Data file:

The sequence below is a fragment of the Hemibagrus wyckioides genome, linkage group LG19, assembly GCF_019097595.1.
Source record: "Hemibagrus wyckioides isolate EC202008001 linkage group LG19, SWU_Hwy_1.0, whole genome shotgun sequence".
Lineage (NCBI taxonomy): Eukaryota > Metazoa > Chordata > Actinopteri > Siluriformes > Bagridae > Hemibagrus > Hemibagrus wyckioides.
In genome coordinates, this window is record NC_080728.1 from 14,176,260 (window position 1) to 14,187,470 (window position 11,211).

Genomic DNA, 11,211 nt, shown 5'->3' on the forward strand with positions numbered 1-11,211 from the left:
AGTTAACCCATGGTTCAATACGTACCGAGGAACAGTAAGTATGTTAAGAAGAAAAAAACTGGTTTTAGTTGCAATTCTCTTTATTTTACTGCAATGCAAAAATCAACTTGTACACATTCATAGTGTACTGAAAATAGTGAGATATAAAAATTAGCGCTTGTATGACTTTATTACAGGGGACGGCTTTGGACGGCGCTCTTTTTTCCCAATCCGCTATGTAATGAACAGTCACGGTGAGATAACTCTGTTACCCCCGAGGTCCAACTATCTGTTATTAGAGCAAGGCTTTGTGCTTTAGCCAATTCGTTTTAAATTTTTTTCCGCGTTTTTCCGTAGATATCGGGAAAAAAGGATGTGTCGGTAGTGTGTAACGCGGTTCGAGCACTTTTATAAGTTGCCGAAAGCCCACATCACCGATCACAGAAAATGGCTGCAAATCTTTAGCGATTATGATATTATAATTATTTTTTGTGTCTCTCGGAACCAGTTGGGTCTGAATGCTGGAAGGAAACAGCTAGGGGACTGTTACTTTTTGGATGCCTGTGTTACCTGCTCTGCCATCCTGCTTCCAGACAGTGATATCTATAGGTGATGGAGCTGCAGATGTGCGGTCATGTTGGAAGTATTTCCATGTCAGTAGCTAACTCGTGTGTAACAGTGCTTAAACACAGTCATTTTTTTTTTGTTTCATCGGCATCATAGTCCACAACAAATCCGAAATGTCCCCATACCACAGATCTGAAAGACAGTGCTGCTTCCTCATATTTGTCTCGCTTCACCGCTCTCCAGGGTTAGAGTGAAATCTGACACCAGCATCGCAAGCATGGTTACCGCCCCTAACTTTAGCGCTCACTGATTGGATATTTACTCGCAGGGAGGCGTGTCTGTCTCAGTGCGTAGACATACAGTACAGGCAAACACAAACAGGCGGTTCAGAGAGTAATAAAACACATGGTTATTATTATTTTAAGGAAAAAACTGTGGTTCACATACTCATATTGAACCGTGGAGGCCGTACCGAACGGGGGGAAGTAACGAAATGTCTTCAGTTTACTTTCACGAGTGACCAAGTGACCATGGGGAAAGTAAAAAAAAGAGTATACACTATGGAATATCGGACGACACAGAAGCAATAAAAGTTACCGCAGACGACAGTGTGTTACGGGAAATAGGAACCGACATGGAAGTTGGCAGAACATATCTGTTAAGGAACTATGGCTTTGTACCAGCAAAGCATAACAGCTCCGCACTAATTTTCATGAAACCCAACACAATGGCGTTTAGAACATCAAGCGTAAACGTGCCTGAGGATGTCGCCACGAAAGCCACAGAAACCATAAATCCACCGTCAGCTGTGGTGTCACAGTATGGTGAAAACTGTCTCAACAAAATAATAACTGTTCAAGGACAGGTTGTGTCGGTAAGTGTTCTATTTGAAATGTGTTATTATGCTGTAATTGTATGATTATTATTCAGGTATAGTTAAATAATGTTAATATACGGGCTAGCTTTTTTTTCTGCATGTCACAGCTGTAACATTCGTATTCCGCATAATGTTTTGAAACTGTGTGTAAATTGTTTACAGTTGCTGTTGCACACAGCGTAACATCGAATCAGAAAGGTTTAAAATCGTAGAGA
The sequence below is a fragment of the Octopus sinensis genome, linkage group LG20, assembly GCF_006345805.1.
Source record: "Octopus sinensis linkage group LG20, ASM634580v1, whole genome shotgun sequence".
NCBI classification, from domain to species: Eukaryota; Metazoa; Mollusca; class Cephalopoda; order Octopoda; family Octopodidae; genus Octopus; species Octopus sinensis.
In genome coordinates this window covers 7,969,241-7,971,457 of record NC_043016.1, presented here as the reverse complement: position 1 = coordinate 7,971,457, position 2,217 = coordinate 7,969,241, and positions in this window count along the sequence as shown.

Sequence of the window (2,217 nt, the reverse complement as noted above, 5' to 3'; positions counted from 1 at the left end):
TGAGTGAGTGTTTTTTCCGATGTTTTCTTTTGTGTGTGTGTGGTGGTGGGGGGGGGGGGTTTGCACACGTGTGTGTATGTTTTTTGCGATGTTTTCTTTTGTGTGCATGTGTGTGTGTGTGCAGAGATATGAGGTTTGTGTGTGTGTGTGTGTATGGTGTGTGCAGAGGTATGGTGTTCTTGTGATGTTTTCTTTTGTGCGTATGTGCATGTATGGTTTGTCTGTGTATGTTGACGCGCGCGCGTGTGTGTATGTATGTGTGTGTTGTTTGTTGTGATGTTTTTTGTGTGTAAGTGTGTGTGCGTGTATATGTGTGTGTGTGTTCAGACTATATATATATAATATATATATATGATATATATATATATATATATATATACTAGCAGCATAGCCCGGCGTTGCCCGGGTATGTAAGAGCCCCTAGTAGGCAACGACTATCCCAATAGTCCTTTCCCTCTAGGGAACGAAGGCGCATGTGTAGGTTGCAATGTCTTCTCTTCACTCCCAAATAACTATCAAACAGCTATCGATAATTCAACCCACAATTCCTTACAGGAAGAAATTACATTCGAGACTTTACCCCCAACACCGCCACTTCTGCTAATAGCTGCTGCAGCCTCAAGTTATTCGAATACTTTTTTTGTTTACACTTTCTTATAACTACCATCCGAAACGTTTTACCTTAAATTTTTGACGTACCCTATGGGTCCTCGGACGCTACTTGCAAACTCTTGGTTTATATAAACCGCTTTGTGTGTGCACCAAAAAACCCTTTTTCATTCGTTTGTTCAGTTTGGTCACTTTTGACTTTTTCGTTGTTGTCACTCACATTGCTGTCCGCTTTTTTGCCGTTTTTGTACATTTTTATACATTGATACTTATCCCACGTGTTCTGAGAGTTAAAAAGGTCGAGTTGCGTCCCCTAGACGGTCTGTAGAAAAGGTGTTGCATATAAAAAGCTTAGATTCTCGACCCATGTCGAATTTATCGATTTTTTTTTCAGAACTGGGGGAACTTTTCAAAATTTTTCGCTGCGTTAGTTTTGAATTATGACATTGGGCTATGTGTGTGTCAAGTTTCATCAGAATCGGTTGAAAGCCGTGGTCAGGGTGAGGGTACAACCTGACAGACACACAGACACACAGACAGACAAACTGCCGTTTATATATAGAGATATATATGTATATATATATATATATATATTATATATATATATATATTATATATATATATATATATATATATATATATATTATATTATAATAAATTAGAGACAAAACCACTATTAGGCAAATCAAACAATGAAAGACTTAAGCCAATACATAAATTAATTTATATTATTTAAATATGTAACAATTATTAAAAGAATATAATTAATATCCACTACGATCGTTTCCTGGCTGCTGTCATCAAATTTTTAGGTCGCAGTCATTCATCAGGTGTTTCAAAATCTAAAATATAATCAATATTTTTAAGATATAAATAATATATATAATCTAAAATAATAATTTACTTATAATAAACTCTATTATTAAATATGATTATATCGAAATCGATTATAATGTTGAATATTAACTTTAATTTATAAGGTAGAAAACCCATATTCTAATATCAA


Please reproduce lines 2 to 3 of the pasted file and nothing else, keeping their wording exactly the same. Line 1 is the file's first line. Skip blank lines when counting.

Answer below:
Source record: "Hemibagrus wyckioides isolate EC202008001 linkage group LG19, SWU_Hwy_1.0, whole genome shotgun sequence".
Lineage (NCBI taxonomy): Eukaryota > Metazoa > Chordata > Actinopteri > Siluriformes > Bagridae > Hemibagrus > Hemibagrus wyckioides.